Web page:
KORSUN-SHEVCHENKOVSKI, city in Kiev district, Ukraine. A Jewish community existed in Korsun from the 17th century. When the Cossack armies defeated the Polish army near Korsun in May 1648 this sparked off the revolt throughout Ukraine which resulted in the destruction of Ukrainian Jewry (see *Chmielnicki massacres). In 1702 the town suffered heavily in an attack by the *Haidamacks and only a quarter of them survived. In 1734 the Haidamacks killed 27 Jews and stole much Jewish property. The number of poll-tax paying Jews in Korsun in 1785 was 187. With the Russian annexation (1793), the community increased in number, growing from 1,456 Jews in 1847 to 3,800 (46.3% of the total population) in 1897. In 1881 a yeshivah was opened, where Russian and arithmetic were also taught. On March 1, 1918, Bolsheviks murdered several community leaders, including the rabbi, in a riot. In the summer of 1919 the Cossacks of *Denikin's army rioted in Korsun, killed 16, with the result that many Jews left the town. There were 2,449 Jews (50.1% of the population) living there in 1926, and the number dropped to 1,329 (14.2% of the total population) in 1939. A Jewish council was active in the 1920s. The Germans occupied the city on July 30, 1941. In September they killed 226 Jews, and probably the rest of them in November.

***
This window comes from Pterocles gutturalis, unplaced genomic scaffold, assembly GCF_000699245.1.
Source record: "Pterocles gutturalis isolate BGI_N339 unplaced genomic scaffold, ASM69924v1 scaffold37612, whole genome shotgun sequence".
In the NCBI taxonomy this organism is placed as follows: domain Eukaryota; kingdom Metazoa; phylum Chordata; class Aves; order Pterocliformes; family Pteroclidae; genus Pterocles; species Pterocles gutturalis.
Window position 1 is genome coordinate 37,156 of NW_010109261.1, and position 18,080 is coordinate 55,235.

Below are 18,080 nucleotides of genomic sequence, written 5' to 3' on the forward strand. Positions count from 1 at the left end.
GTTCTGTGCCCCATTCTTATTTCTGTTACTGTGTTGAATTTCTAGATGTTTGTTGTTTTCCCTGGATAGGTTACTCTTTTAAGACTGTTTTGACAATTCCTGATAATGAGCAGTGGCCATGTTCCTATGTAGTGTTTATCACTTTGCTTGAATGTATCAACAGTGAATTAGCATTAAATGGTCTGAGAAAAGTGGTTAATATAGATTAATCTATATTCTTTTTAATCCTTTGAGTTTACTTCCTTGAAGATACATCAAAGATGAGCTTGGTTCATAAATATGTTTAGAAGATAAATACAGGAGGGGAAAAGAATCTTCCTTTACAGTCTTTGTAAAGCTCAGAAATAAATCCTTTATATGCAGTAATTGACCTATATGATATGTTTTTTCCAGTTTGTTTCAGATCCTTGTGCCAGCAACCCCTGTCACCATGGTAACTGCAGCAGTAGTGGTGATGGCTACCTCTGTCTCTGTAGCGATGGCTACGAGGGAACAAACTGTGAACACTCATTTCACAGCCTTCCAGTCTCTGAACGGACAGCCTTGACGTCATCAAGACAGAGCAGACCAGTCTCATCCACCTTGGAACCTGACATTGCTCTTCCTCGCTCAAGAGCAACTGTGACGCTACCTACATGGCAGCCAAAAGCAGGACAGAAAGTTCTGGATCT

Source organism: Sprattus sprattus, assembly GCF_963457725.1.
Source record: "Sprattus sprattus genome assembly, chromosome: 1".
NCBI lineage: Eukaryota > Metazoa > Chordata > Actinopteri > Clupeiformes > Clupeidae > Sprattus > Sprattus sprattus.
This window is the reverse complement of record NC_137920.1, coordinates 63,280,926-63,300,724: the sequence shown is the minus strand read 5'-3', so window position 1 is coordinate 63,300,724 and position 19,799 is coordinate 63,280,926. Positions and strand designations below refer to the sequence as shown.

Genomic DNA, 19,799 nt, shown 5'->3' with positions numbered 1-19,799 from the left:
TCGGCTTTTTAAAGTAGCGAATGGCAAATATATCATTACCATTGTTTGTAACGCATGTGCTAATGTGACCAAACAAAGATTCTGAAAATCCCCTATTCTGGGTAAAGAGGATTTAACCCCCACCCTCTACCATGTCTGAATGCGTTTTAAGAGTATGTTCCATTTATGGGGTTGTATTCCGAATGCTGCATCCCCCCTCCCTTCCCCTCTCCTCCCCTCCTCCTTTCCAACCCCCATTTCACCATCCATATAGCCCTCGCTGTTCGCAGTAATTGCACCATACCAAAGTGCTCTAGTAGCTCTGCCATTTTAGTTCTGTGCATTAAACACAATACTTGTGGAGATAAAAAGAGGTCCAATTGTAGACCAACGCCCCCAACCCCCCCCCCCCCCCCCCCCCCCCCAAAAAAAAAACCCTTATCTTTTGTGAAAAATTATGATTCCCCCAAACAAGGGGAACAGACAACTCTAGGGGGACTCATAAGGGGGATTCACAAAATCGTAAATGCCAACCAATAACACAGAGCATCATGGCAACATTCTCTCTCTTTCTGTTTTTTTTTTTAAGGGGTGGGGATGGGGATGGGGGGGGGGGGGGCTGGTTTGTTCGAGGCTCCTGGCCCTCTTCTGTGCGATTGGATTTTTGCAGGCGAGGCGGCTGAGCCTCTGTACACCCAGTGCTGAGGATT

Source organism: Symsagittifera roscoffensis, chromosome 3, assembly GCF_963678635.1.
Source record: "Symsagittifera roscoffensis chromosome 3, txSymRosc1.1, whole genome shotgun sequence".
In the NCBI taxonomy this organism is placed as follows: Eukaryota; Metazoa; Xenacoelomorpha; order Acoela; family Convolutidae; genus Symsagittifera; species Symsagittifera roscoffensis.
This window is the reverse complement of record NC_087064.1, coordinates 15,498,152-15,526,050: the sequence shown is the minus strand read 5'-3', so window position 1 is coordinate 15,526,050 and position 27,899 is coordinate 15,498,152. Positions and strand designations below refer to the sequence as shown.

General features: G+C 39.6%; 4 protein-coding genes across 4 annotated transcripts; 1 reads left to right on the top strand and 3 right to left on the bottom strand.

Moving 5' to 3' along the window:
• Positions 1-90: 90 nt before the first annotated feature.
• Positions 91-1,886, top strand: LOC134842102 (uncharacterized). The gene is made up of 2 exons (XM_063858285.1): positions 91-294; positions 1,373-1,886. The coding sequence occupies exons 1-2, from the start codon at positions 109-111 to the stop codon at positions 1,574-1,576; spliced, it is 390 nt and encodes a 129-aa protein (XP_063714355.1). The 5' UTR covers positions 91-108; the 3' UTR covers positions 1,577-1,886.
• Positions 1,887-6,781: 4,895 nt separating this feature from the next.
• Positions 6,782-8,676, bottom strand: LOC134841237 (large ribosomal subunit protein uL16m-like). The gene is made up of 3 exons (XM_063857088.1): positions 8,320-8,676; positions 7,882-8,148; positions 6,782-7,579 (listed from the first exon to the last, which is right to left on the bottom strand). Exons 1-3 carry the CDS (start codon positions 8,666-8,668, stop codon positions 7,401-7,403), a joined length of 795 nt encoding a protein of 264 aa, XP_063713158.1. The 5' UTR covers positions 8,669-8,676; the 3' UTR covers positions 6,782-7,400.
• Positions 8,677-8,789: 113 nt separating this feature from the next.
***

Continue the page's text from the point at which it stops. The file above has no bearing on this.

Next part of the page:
[Yehuda Slutsky /
Shmuel Spector (2nd ed.)]
Source: Encyclopaedia Judaica. © 2008 The Gale Group. All Rights Reserved.